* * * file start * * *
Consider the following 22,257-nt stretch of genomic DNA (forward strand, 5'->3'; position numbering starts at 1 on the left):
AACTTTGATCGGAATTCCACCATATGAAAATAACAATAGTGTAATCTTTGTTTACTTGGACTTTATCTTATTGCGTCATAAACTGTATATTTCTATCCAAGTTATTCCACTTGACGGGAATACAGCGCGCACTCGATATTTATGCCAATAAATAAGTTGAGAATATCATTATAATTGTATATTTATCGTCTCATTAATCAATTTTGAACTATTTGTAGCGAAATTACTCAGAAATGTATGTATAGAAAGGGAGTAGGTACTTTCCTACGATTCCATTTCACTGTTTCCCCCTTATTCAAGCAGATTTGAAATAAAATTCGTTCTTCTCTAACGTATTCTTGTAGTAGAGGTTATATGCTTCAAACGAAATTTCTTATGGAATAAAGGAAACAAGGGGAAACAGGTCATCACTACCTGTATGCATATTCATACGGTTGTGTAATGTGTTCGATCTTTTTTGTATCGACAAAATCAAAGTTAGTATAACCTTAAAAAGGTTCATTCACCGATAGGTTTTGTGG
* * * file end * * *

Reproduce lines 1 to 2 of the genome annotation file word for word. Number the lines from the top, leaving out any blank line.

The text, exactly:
Consider the following 22,257-nt stretch of genomic DNA (forward strand, 5'->3'; position numbering starts at 1 on the left):
AACTTTGATCGGAATTCCACCATATGAAAATAACAATAGTGTAATCTTTGTTTACTTGGACTTTATCTTATTGCGTCATAAACTGTATATTTCTATCCAAGTTATTCCACTTGACGGGAATACAGCGCGCACTCGATATTTATGCCAATAAATAAGTTGAGAATATCATTATAATTGTATATTTATCGTCTCATTAATCAATTTTGAACTATTTGTAGCGAAATTACTCAGAAATGTATGTATAGAAAGGGAGTAGGTACTTTCCTACGATTCCATTTCACTGTTTCCCCCTTATTCAAGCAGATTTGAAATAAAATTCGTTCTTCTCTAACGTATTCTTGTAGTAGAGGTTATATGCTTCAAACGAAATTTCTTATGGAATAAAGGAAACAAGGGGAAACAGGTCATCACTACCTGTATGCATATTCATACGGTTGTGTAATGTGTTCGATCTTTTTTGTATCGACAAAATCAAAGTTAGTATAACCTTAAAAAGGTTCATTCACCGATAGGTTTTGTGG